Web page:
American companies are at war, but don’t ask them why. They won’t tell. They’re besieged not by one another, but by hackers who target their intellectual property and confidential information. Just how deep this cyberwar goes is largely unknown to all but the companies being targeted. That’s because they are staying silent in an effort to not aggravate the countries in which they are being hacked. China is the site of the most cyber-aggression, and in many instances, the biggest opportunity for many businesses. Companies are turning the other cheek in an attempt to turn another check.
If the companies are not talking, how do we know it’s happening? Because the U.S. government has noticed. On Tuesday, The New York Times ran a piece highlighting the link between anti-U.S. cyberattacks and the Chinese military. In the Washington Post last week, word leaked that the United States has put out a National Intelligence Estimate that “identifies China as the country most aggressively seeking to penetrate the computer systems of American businesses and institutions to gain access to data that could be used for economic gain.”
This is the front in the U.S. cyberwar that we’re not winning. We know the U.S. does fine when it comes to its sovereign cyber-warfare, waged on a state-to-state platform. Take Stuxnet — the US/Israel initiative to destroy Iranian nuclear centrifuges through a complex cyberattack (not to mention an odd follow-up that purportedly blasted AC/DC’s ”Thunderstruck” at odd hours). But when it comes to corporate sabotage and espionage, the United States is far less experienced than China. Blame free-market capitalism: The U.S. government does not intervene on the private sector’s behalf to obtain information that would benefit the economy. China, however, is far more adept at this because of its use of state capitalism (a system in which the state uses markets to create wealth that can consolidate its hold on power).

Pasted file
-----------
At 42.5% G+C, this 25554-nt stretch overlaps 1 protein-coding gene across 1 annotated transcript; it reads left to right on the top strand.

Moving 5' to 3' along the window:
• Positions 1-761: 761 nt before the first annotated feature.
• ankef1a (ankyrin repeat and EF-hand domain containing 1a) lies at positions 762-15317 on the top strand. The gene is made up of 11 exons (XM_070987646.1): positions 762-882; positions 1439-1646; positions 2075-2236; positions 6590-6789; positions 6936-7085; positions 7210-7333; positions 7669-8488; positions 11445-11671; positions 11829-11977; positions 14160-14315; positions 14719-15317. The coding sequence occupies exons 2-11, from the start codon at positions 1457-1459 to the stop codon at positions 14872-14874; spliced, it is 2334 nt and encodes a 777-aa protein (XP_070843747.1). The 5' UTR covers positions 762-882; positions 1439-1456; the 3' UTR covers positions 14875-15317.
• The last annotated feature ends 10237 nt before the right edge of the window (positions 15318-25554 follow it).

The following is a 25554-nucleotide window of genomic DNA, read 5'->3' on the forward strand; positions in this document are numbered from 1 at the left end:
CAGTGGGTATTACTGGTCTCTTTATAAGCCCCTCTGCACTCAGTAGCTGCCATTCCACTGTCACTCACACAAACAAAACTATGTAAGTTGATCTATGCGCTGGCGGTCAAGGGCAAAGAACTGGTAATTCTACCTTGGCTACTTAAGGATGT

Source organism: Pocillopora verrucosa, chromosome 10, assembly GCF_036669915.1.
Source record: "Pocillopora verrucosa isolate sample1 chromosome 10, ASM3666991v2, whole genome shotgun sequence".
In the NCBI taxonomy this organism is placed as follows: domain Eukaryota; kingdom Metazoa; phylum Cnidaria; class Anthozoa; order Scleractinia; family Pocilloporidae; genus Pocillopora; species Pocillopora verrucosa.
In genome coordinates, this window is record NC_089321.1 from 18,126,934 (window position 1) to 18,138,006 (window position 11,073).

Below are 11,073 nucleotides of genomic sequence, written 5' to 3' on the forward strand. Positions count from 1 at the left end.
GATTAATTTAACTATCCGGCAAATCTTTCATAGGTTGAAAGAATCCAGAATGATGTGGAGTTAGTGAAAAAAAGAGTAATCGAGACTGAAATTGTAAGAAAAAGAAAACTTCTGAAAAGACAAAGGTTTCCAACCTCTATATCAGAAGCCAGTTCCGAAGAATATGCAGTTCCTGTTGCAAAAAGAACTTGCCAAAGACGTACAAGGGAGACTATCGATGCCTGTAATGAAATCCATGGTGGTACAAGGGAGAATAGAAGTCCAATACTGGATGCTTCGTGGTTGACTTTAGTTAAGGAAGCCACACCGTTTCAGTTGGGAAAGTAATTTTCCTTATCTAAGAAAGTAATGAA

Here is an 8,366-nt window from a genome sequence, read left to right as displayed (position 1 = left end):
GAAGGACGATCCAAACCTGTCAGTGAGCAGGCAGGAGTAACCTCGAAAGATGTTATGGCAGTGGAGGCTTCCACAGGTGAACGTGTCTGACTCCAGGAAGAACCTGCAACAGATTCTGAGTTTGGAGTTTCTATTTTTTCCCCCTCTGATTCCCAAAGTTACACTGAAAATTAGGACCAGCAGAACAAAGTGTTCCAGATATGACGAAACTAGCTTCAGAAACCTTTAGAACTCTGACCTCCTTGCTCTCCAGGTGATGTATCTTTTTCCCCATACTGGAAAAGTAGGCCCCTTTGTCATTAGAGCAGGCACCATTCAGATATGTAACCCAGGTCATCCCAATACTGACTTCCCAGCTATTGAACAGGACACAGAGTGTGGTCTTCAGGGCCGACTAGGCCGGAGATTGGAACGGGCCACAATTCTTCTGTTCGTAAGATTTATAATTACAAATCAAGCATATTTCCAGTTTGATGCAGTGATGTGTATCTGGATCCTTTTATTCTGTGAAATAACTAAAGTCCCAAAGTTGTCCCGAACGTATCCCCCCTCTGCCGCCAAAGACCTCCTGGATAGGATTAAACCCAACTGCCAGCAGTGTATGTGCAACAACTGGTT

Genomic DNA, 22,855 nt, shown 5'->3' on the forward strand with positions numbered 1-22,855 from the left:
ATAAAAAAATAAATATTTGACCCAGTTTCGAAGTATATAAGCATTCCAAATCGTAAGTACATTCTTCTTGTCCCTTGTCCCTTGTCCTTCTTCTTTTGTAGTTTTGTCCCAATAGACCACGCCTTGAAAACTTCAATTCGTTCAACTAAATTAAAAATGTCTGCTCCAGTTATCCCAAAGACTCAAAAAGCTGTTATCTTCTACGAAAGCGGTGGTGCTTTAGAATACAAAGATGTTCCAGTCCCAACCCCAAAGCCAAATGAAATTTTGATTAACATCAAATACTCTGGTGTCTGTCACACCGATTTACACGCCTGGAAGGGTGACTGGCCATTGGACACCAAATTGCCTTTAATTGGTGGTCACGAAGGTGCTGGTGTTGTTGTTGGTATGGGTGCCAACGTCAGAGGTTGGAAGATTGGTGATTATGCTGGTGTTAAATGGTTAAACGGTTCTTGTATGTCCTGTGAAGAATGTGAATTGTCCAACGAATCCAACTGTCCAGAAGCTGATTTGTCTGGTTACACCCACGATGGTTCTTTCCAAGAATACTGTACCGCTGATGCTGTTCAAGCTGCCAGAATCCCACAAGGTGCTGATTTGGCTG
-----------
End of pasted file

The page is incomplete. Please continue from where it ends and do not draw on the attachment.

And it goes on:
Yes, Obama announced some cyber-security proposals in his State of the Union address. But any broad initiative to combat corporate cyber-espionage will have to come from corporate entities themselves. So why haven’t we heard about such efforts? Swaths of companies are getting hit, as the leaked elements of the National Intelligence Estimate imply, but they fear losing business from the world’s second-largest economy and its largest trader (in terms of value of goods and services sold).
We’ve seen at least one company push back against China’s repressive policies in the past: Google famously moved its Chinese searches to a Hong Kong URL so it could avoid Chinese Web censorship. But Microsoft saw Google’s exit as an opportunity. Referring directly to Google’s decision to leave, Microsoft’s chief research and strategy officer proclaimed, “Microsoft is committed to stay.” Google has paid a price: Its share of search in China is down from about a third to somewhere around 5 percent, lagging far behind its Chinese competitor, Baidu, which controls the majority. Baidu, of course, has close ties to the Chinese government.